Don McGlashan has played drums, horns, guitars and PVC pipes, created memorable songs with Blam Blam Blam, The Mutton Birds and as a solo artist, and won a run of awards for his soundtrack work. As Nick Bollinger puts it in this backgrounder, his songs are good for occasions big and small.
Peter Jackson has gone from shy fanboy to master of his craft; from Pukerua Bay to Wellywood. With six journeys into Middle-earth now behind him, he has few peers in the realm of large scale filmmaking. Led by early 'behind the scenes' docos this collection pays tribute to PJ's journey, from re-making King Kong in his backyard to err ... re-making King Kong in his backyard.
This collection celebrates all things equine on New Zealand screens. Since the early days of the colony, horses have been everything from nation builders (Cobb & Co) to national heroes (Phar Lap, Charisma) to companions (Black Beauty) to heartland icons. Whether work horse, war horse, wild horse, or show pony, horses have become a key part of this (Kiwi) way of life.
Neil Finn has described the lyric to this song as "on the one hand, feeling kind of lost and, on the other hand, sort of urging myself on". The wistful single was Crowded House's breakthrough, hitting number two in the US (and the top spot in Aotearoa, after local radio earlier showed little interest). Australian director Alex Proyas (The Crow) based his video on locations from the band members' childhoods. As Finn walks from room to room, the video also neatly reinforces the band's name. 'Don't Dream It’s Over' remains one of the biggest international hits penned by a Kiwi.
This 1950 documentary about early primary school education was made by pioneering female director Margaret Thomson, who rated it her favourite NZ work. The survey of contemporary educational theory examines the new order in 'infant schooling' (though some things never change, like tadpoles and tidy up time). It is broken into sections: ‘Play in the Infant School’, ‘Doing and Learning’, ‘Learning to Read’, ‘Number Work’ and ‘Living and Learning’. The National Film Unit doco was made for the Department of Education. Douglas Lilburn composed the score.
Point Your Toes, Cushla! captures a girl's eye view of the final minutes before she goes on stage in a ballet contest — where one wrong move could be a short cut to humiliation. In this case the danger is heightened thanks to a stage mother whose idea of encouragement is constant meddling (played in scene-stealing brilliance by Alison Wall). Low on dialogue but rich in detail, this film by Simon Marler was invited to a number of overseas festivals, where it won a jury diploma in St Petersburg. It also got general release in Kiwi cinemas.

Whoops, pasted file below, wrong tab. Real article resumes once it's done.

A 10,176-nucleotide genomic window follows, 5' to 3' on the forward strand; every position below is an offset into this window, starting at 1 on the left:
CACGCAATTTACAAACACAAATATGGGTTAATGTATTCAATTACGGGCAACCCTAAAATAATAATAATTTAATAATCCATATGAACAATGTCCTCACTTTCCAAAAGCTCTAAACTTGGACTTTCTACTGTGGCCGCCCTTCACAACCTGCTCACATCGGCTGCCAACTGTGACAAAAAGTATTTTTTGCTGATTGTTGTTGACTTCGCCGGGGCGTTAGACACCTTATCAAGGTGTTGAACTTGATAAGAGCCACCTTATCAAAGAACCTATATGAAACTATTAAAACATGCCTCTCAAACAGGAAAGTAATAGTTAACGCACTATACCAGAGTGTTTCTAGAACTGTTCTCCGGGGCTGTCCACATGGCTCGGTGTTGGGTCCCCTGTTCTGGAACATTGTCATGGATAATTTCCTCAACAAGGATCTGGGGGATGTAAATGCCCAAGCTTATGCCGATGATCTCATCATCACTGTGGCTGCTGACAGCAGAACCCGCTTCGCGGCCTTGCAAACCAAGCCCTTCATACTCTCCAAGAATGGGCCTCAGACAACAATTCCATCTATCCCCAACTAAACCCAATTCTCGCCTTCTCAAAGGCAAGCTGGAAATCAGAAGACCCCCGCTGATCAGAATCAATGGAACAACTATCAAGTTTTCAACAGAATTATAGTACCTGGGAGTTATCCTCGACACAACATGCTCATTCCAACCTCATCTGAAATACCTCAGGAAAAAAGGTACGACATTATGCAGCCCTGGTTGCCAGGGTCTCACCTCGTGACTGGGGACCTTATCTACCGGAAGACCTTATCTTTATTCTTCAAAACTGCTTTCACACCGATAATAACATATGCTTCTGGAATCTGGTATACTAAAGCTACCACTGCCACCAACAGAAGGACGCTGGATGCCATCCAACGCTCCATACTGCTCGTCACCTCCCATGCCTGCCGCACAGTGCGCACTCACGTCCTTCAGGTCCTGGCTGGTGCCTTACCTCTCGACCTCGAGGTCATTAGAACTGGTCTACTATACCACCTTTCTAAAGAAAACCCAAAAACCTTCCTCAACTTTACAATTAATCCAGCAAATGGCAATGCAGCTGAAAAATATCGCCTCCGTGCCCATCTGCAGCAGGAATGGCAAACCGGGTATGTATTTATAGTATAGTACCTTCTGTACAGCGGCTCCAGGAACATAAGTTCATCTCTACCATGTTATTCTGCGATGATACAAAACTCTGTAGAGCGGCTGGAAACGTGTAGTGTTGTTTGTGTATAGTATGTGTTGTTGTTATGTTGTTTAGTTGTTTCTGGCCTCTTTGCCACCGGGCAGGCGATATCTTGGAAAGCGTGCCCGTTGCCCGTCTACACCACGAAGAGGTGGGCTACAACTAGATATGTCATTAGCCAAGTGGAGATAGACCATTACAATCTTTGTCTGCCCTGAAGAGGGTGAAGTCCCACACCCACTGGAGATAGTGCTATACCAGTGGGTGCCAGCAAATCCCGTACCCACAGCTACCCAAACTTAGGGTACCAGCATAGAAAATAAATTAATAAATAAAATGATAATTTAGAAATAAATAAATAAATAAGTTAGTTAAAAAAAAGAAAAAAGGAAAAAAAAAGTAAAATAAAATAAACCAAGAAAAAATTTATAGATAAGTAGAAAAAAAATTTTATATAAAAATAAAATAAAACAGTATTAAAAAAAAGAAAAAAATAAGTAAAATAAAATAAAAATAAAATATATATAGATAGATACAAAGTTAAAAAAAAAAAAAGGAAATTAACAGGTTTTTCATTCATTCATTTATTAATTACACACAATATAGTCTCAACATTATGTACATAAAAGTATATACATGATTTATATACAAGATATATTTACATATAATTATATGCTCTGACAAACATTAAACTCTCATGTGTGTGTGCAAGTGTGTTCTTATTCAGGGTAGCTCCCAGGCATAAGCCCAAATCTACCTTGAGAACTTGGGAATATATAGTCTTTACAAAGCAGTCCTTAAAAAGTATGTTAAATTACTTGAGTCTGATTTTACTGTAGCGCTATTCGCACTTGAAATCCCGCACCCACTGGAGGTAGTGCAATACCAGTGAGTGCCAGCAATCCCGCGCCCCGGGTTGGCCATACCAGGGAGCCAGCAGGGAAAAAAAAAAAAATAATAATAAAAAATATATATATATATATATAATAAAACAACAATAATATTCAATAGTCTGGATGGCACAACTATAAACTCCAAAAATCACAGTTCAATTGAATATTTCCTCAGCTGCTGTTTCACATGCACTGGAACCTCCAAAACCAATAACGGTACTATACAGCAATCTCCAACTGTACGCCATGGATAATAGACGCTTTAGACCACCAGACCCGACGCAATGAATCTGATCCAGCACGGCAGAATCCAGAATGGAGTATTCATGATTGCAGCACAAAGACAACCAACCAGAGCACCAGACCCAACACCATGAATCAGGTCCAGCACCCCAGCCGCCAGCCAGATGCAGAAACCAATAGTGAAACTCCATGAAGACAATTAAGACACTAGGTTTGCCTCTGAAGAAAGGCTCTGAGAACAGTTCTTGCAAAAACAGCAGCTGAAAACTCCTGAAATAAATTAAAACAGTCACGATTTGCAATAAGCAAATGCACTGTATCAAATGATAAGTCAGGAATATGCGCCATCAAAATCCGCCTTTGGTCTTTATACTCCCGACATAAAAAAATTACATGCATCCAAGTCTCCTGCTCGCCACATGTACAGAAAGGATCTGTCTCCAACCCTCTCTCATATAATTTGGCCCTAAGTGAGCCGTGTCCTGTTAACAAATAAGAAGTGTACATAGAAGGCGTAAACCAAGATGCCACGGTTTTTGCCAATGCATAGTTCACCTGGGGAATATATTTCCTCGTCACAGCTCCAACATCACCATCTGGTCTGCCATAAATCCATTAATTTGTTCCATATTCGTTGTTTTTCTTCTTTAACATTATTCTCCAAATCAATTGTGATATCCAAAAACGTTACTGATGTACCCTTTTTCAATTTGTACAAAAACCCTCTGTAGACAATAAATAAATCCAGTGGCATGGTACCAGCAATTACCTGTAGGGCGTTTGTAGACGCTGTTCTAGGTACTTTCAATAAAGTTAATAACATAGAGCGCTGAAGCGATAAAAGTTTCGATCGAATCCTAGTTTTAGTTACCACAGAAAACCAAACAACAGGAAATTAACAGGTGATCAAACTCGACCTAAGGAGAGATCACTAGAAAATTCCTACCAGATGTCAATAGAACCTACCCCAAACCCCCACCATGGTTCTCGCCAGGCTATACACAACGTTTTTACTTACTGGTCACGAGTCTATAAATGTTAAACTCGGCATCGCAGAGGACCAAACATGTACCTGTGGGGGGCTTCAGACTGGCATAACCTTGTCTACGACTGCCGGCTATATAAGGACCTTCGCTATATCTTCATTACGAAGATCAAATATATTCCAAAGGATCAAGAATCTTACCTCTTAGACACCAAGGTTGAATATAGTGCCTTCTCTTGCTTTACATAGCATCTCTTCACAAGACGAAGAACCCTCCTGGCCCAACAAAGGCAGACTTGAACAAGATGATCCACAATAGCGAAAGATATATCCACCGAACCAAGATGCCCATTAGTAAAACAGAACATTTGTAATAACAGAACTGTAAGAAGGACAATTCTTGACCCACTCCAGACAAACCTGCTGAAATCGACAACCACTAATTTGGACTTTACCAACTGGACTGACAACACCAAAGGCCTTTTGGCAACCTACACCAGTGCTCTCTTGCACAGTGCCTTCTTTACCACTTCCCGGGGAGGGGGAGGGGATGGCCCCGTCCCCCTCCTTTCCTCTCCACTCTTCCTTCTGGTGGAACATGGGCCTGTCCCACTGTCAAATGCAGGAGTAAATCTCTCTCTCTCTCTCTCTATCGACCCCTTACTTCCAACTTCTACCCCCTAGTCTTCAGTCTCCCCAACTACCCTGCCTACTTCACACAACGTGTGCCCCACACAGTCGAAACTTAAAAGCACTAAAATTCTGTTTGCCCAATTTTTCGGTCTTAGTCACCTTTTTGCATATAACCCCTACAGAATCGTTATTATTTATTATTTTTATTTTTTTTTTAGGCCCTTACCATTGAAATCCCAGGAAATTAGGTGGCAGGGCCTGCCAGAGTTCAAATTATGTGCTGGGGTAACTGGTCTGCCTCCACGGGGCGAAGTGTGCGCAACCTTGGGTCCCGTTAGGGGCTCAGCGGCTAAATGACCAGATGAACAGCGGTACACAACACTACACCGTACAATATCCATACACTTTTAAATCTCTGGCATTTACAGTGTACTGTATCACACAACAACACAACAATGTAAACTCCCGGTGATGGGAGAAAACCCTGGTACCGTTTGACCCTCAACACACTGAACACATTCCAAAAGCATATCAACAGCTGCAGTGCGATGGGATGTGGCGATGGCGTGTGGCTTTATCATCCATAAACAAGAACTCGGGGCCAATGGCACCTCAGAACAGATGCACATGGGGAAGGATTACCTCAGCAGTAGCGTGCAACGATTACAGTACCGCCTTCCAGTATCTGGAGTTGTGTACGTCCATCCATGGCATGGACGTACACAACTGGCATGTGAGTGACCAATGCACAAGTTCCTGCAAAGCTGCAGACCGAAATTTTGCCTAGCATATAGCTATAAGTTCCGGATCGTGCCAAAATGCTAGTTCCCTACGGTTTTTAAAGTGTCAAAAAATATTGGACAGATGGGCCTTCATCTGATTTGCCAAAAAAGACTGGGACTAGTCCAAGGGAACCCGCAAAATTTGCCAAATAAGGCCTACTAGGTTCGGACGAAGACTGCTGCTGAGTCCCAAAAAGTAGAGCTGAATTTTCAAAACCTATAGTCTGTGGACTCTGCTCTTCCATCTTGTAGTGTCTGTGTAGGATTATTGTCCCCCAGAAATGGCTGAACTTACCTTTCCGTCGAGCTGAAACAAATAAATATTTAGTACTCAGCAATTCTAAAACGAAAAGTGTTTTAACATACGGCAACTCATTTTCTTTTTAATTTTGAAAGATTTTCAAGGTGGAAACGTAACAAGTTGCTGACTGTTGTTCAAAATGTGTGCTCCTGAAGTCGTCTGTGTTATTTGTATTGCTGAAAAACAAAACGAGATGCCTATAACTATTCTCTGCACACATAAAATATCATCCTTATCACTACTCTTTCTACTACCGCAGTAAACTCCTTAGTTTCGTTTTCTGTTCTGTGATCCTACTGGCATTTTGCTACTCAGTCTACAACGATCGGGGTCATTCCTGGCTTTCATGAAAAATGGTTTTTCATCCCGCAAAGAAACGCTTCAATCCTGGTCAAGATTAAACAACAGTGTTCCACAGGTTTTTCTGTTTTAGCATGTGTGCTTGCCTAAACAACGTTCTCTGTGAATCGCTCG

Set in Central Otago in the drought-parched summer of 1975, gay-themed feature film 50 Ways of Saying Fabulous follows a chubby 12-year-old named Billy (Andrew Paterson) as he embarks on a challenging journey of sexual discovery. Adapting Graeme Aitken's novel, writer/director Stewart Main (Desperate Remedies) depicts a boy escaping into fantasy from the drudgery of farming duties — and learning about himself, his sexuality, and dealing with change. 50 Ways won a Special Jury Award at Italy's Turin International Gay and Lesbian Film Festival in 2005.
Filmed in New Zealand’s deep south, this feature follows the vicissitudes of Adrian: a sensitive 11-year old haunted by the disappearance of three local children, who befriends mysterious new-in-town Nicole. The adaptation of Sonya Hartnett’s coming of age novel Of A Boy, is the feature debut of Denmark-based Dunedin-born director Daniel Joseph Borgman, following on from his lauded shorts Berik, and Lars and Peter. The creative team behind the 'informal' Danish-NZ co-production included frequent collaborators of directors Lars Von Trier and Thomas Vinterberg.
Keen to discover "the real essence" of his country, filmmaker Ryan Fielding spent two months travelling around New Zealand with camera in hand. The short film that Fielding came up with is a mosaic of Aotearoa and its people, dotted with moments of beauty and celebration, but precious few signs of wealth: rundown shops, quiet pubs, children larking around in the ocean, and a number of locals who appear slightly worse for wear.
Taika Waititi's blockbuster second movie revolves around an imaginative 11-year-old East Coast boy (James Rolleston) trying to make sense of his world — and the return of his just-out-of-jail father (Waititi). Intended as a "painful comedy of growing up", Boy mixes poignancy with trademark whimsy and visual inventiveness. The film was shot in the Bay of Plenty area where Waititi partly grew up. A winner in its section at the 2010 Berlin Film Festival, Boy soon became the most successful local release on its home soil (at least until the arrival of Waititi's 2016 hit Hunt for the Wilderpeople).